Green Party Councillor Felicity Norman said: “The coalition government has done so much wrong. It is prepared to spend around £4.3 billion to subsidise fossil fuels and to offer what are effectively bribes to local authorities to accept fracking in their communities. Britain has the leakiest, hardest-to-heat homes in Europe, reflected in the disgraceful figure of 28,500 avoidable winter deaths last year. Meanwhile the government has downgraded requirements to insulate the older, hard-to- heat properties that are common in Shropshire, which would save house-holders’ money, and create green jobs. In Germany, where 25 per cent of electricity now comes from renewable sources, half of those generating facilities are owned by the community.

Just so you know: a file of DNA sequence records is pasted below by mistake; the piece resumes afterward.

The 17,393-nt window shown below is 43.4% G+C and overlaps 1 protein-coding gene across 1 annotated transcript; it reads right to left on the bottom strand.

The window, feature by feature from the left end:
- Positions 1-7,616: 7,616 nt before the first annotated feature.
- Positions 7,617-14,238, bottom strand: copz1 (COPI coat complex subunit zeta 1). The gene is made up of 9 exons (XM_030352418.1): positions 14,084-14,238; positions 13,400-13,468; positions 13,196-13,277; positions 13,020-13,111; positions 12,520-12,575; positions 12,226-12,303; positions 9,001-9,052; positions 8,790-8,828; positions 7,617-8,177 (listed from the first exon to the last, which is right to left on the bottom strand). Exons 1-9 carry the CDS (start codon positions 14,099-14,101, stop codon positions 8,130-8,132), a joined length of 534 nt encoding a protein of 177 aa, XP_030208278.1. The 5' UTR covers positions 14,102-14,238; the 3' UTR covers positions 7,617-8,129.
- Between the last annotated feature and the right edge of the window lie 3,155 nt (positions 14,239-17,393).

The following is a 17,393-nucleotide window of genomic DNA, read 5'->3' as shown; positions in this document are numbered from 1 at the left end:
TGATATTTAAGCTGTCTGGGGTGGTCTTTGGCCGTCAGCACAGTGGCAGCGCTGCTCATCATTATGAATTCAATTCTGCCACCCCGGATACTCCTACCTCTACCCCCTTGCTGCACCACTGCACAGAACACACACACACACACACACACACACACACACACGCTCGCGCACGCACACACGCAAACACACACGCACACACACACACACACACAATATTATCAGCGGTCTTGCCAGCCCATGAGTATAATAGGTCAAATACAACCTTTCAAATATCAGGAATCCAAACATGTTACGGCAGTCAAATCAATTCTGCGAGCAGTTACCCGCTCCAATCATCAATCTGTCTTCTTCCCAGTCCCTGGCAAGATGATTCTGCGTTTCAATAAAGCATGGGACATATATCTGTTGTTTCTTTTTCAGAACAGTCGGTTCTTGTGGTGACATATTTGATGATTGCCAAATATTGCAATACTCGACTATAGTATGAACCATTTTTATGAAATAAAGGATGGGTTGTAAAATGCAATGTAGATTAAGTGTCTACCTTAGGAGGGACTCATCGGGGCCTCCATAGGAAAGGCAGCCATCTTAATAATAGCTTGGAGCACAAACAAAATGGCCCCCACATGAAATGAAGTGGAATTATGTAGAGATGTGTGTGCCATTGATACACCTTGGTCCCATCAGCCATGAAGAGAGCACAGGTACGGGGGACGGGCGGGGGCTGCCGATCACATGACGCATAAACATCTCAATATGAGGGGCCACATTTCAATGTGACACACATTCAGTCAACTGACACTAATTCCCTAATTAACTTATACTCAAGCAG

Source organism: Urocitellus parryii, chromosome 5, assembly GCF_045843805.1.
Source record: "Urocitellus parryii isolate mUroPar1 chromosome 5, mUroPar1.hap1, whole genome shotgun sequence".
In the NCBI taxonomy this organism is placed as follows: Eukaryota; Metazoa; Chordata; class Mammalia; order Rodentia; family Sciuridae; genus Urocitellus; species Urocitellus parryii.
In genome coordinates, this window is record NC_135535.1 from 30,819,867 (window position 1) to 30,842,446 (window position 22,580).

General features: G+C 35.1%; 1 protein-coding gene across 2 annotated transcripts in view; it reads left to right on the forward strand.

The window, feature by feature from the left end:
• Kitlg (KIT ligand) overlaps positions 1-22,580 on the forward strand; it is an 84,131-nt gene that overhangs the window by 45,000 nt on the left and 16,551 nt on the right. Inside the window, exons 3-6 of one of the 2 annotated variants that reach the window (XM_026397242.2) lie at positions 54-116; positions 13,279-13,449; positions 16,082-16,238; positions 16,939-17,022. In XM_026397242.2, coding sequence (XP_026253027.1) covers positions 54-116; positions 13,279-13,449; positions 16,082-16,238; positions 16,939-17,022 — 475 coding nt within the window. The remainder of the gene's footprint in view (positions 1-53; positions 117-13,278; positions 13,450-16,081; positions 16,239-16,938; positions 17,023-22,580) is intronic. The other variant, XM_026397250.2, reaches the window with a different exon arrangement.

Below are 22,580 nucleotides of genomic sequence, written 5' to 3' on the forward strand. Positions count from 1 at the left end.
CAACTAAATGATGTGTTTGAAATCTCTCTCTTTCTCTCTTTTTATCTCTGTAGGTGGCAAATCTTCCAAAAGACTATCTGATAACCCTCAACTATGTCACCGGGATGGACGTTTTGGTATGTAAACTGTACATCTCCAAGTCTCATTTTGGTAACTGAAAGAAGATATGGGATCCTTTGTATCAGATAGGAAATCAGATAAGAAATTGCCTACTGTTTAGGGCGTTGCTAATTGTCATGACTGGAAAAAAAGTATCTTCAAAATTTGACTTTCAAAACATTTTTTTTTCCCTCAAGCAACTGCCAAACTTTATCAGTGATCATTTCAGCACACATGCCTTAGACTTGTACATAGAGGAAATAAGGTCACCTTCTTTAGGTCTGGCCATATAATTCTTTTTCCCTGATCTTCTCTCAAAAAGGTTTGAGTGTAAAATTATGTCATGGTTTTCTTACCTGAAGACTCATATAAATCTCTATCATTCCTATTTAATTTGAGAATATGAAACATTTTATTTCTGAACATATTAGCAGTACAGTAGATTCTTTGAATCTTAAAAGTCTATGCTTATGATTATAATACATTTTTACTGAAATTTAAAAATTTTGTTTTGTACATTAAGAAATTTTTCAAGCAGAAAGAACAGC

“Renewables offer the only certain, affordable energy future for Britain, and will also provide solid, long-term jobs and promote the development of new technologies and skills here”.
Coun Graeme Perks, who attended the meeting along with Ludlow’s Mayor Coun Jim Smithers, said it was a very positive and useful meeting and has suggested that the town council address the issues raised.
The Green Party thanked all contributors who made Coping with the Cold at Ludlow’s Mascall Centre a success. Recommendations and comments from the panel discussion will be passed on to policy makers and elected officials to follow up the issues raised.